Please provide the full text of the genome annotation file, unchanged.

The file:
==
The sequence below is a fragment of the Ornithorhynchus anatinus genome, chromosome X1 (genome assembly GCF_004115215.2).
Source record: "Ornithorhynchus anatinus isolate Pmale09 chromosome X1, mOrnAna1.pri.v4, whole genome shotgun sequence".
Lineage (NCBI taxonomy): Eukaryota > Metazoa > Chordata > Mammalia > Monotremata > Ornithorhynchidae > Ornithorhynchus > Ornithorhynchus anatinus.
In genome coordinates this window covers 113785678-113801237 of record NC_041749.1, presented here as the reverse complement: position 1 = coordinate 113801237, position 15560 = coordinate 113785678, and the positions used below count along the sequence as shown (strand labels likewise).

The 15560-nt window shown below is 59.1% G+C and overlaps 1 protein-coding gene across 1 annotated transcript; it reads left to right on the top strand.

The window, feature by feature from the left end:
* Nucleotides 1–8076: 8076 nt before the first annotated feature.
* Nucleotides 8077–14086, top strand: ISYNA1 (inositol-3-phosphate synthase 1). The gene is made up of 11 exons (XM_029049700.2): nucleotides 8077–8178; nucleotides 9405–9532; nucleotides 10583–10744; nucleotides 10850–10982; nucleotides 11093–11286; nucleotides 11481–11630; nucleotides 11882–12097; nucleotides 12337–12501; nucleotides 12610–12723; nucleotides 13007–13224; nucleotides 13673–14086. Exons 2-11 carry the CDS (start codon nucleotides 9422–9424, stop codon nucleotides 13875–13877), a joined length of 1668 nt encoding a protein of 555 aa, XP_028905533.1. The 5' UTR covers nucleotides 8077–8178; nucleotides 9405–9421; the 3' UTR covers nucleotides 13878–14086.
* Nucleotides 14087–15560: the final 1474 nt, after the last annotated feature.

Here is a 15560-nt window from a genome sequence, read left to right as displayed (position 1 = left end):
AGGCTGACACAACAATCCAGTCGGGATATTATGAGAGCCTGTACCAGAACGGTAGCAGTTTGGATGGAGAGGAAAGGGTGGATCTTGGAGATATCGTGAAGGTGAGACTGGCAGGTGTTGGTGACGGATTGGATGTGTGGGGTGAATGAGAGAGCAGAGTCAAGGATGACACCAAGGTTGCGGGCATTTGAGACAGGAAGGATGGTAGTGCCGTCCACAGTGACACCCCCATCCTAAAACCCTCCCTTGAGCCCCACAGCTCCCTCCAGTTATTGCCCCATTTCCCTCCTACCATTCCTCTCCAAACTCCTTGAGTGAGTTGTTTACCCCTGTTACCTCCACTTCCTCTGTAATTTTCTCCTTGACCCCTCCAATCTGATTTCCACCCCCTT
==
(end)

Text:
The sequence below is a fragment of the Ornithorhynchus anatinus genome, chromosome X1 (genome assembly GCF_004115215.2).
Source record: "Ornithorhynchus anatinus isolate Pmale09 chromosome X1, mOrnAna1.pri.v4, whole genome shotgun sequence".
Lineage (NCBI taxonomy): Eukaryota > Metazoa > Chordata > Mammalia > Monotremata > Ornithorhynchidae > Ornithorhynchus > Ornithorhynchus anatinus.
In genome coordinates this window covers 113785678-113801237 of record NC_041749.1, presented here as the reverse complement: position 1 = coordinate 113801237, position 15560 = coordinate 113785678, and the positions used below count along the sequence as shown (strand labels likewise).

The 15560-nt window shown below is 59.1% G+C and overlaps 1 protein-coding gene across 1 annotated transcript; it reads left to right on the top strand.

The window, feature by feature from the left end:
* Nucleotides 1–8076: 8076 nt before the first annotated feature.
* Nucleotides 8077–14086, top strand: ISYNA1 (inositol-3-phosphate synthase 1). The gene is made up of 11 exons (XM_029049700.2): nucleotides 8077–8178; nucleotides 9405–9532; nucleotides 10583–10744; nucleotides 10850–10982; nucleotides 11093–11286; nucleotides 11481–11630; nucleotides 11882–12097; nucleotides 12337–12501; nucleotides 12610–12723; nucleotides 13007–13224; nucleotides 13673–14086. Exons 2-11 carry the CDS (start codon nucleotides 9422–9424, stop codon nucleotides 13875–13877), a joined length of 1668 nt encoding a protein of 555 aa, XP_028905533.1. The 5' UTR covers nucleotides 8077–8178; nucleotides 9405–9421; the 3' UTR covers nucleotides 13878–14086.
* Nucleotides 14087–15560: the final 1474 nt, after the last annotated feature.

Here is a 15560-nt window from a genome sequence, read left to right as displayed (position 1 = left end):
AGGCTGACACAACAATCCAGTCGGGATATTATGAGAGCCTGTACCAGAACGGTAGCAGTTTGGATGGAGAGGAAAGGGTGGATCTTGGAGATATCGTGAAGGTGAGACTGGCAGGTGTTGGTGACGGATTGGATGTGTGGGGTGAATGAGAGAGCAGAGTCAAGGATGACACCAAGGTTGCGGGCATTTGAGACAGGAAGGATGGTAGTGCCGTCCACAGTGACACCCCCATCCTAAAACCCTCCCTTGAGCCCCACAGCTCCCTCCAGTTATTGCCCCATTTCCCTCCTACCATTCCTCTCCAAACTCCTTGAGTGAGTTGTTTACCCCTGTTACCTCCACTTCCTCTGTAATTTTCTCCTTGACCCCTCCAATCTGATTTCCACCCCCTT